Director: Gareth Edwards
Writer: Max Borenstein
Stars: Aaron Taylor-Johnson, Ken Watanabe, Elizabeth Olsen, Bryan Cranston
Release date: May 16th, 2014
Distributor: Warner Bros. Pictures
Running time: 123 minutes
Best part: The impressive action sequences.
Worst part: The underdeveloped characters.
Remember the 1998 Godzilla reboot? It featured a post-Independence Day Roland Emmerich, a bumbling Matthew Broderick, a kooky Jean Reno, and bizarre parodies of film critics Gene Siskel and Roger Ebert. Obviously, thanks to these ingredients, it was a bomb of gargantuan proportions. So, after that critical and commercial flop, how could Hollywood possibly re-reboot the King of Monsters on the big screen?
Well, the re-reboot could look at and imitate other blockbusters of its type. Subtly, this is what this year’s Godzilla re-imagining does. After Cloverfield and Pacific Rim took on the mega-monster genre and came out on-top, Godzilla was tasked with salvaging the titular beast from the disgraceful depths of a cinematic tomb. Thankfully, and ambitiously, the studio executives hired an intelligent and efficient director to tackle this popular subject matter. Gareth Edwards, known for creating indie sci-fi effort Monsters on a $500,000 budget, takes on this project with wide eyes and unique ideas. Indeed, his direction saves this blockbuster from becoming a forgettable retread. However, despite the high points, the movie still comes close to being inexcusably dour and laughably bland. So what does this reboot/remake/whatever do to separate itself from everything else? Ambitiously, from the opening frame, the narrative delves head-on into the darkest aspects of conspiracy theories, military control, and natural disasters. This version kicks off with a family on the edge of obliteration. Nuclear Plant supervisor Joe Brody (Bryan Cranston) oversees one of Japan’s most important facilities. Looking out for his wife Sandra (Juliette Binoche), Joe must watch on in horror as she and the plant are eviscerated by a cataclysmic event. The movie jumps 15 years ahead, and Joe’s son Ford (Aaron Taylor-Johnson) is now a US Navy bomb expert with a lovely wife, Elle (Elizabeth Olsen), and a son of their own.
With familial feuds tested by horrific events, Steven Spielberg’s overwhelming influence casts a gargantuan shadow over Edwards’ style. Here, we see Spielberg’s thematic motifs and technical tropes being checked over and re-tested for our viewing pleasure. Admittedly, I know Edwards isn’t the only action-adventure director to be influenced by Spielberg. However, Godzilla never allows Edwards to craft his own style. Is this a conscious decision or a mistake Edwards will learn from in future sequels/prequels etc? We still aren’t sure, yet. After our characters are introduced, Edwards examines their identities as major life-changing events begin to transform our world. Bailing Joe out of prison, Ford is pulled into Joe’s peculiar conspiracy theory about the events in Japan. Simultaneously, two obsessed scientists Dr. Ishiro Serizawa (Ken Watanabe) and Dr. Vivienne Graham (Sally Hawkins) discover that these 15 year-old events add up to a much larger problem for mankind. These conundrums, used to set up the second-two thirds, rely on the characters more so than the skyscraper-tall monsters. This reboot, despite delivering several jaw-dropping set-pieces, is infatuated with human drama and quiet moments. In fact, Godzilla himself is, ironically, only a minuscule part of this intricate journey. Beyond the first-third’s father-son conflict, the narrative approaches much larger ideas than previous instalments and the aforementioned genre-smashing epics did. The Fukushima Daiichi Nuclear Power Plant disaster and the US Military’s all-encompassing stranglehold lumber through this otherwise efficient re-imagining.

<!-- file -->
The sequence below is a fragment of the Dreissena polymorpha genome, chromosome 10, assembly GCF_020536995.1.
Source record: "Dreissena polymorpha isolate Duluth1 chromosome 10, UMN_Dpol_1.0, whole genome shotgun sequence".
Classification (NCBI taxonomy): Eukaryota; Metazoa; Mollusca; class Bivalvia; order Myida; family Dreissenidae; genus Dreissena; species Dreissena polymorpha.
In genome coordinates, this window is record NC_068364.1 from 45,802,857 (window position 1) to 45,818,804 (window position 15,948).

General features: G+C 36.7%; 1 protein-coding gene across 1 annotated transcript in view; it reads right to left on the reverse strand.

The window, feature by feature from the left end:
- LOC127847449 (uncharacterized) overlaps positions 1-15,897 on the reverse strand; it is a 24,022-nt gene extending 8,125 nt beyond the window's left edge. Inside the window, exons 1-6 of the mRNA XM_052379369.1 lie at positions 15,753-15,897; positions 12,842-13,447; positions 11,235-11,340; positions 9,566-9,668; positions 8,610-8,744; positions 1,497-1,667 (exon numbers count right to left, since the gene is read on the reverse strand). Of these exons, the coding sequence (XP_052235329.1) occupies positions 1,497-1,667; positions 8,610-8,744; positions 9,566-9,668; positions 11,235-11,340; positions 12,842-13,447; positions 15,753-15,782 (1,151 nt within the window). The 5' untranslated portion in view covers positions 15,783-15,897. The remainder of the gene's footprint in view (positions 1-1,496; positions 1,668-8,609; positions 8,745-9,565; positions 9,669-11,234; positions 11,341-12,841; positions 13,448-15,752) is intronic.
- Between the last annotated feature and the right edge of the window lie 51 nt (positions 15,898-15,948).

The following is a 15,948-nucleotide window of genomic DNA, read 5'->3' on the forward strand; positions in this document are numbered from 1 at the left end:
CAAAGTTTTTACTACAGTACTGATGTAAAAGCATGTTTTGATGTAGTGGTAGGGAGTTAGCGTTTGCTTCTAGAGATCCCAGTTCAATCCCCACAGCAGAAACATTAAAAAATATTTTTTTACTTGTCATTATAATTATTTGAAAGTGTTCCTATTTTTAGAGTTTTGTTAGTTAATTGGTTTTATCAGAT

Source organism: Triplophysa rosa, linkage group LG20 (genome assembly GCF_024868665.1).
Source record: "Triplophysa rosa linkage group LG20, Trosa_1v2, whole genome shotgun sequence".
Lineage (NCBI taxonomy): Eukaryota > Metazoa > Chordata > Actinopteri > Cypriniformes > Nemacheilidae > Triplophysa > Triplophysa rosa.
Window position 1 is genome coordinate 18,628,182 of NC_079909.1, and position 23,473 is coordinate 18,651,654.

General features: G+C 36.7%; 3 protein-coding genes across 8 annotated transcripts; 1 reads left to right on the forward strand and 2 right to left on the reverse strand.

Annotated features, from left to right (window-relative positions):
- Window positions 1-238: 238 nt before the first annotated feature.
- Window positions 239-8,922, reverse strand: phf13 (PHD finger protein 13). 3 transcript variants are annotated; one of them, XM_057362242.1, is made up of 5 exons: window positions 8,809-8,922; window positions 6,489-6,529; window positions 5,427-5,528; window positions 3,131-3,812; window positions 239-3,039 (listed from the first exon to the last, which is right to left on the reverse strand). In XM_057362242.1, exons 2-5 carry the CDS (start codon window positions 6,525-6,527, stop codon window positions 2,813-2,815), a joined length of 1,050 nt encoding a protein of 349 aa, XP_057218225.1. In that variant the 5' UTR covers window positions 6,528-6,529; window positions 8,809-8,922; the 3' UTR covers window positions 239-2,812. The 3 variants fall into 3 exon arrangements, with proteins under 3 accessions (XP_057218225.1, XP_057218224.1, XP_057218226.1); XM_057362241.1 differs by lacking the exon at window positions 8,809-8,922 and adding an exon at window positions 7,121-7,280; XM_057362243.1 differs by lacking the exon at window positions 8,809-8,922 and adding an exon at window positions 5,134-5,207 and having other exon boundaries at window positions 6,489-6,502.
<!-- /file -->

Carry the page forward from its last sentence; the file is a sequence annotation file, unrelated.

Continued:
“The arrogance of men is thinking nature is in their control and not the other way around. Let them fight.” (Dr. Ichiro Serizawa (Ken Watanabe), Godzilla).
Sadly, though Edwards’ focus on human drama and relatable situations is appreciated, the narrative is hindered by action-drama clichés and awkward moments. With two-dimensional characters and conventional plot-threads smashing into one another, this reboot lurches lazily between set-pieces and revelations. Thanks to Max Borenstein’s by-the-numbers screenplay, plot-holes and contrivances also disrupt this otherwise entertaining thrill-ride. The characters, continually rattling off exposition and reacting to approaching beasts, distract from the premise’s most alluring conceits. Taylor-Johnson, working with a generic character, is upstaged by his more experienced co-stars. Olsen is under-utilised in a blank-faced role. Meanwhile, Watanabe, Hawkins, and David Strathairn aren’t given distinctive character traits. Thankfully, thanks to Edwards’ vision, the movie’s technical elements reign supreme. Thanks to a dynamic and intriguing opening credits sequence, the movie successfully establishes an ominous tone. Beyond this, the action sequences are wholly awe-inspiring. Defined by an epic scope, confronting cinematography, and impressive creature designs, Godzilla‘s monster battles and gunfights are more momentous than anything Emmerich or Michael Bay could ever hope to deliver. In true Spielberg fashion, the monsters are kept hidden from view throughout the first half. Building to an impressive final third, the movie’s promises pay off thanks to Godzilla and the MUTOs’ ever lasting might.
This Godzilla reboot, hiding under the 1954 original’s monstrous shadow, is a worthy effort. In fact, Edwards and the cast sufficiently overcome the underwhelming material. With the monsters and explosions pushed aside, the human characters do little but yell, look frightened, and run. Edward’s ideas are note-worthy, but would be more interesting if they were able to rise above the premise. If it’s any consolation, Godzilla’s trademark roar is still worth the price of admission.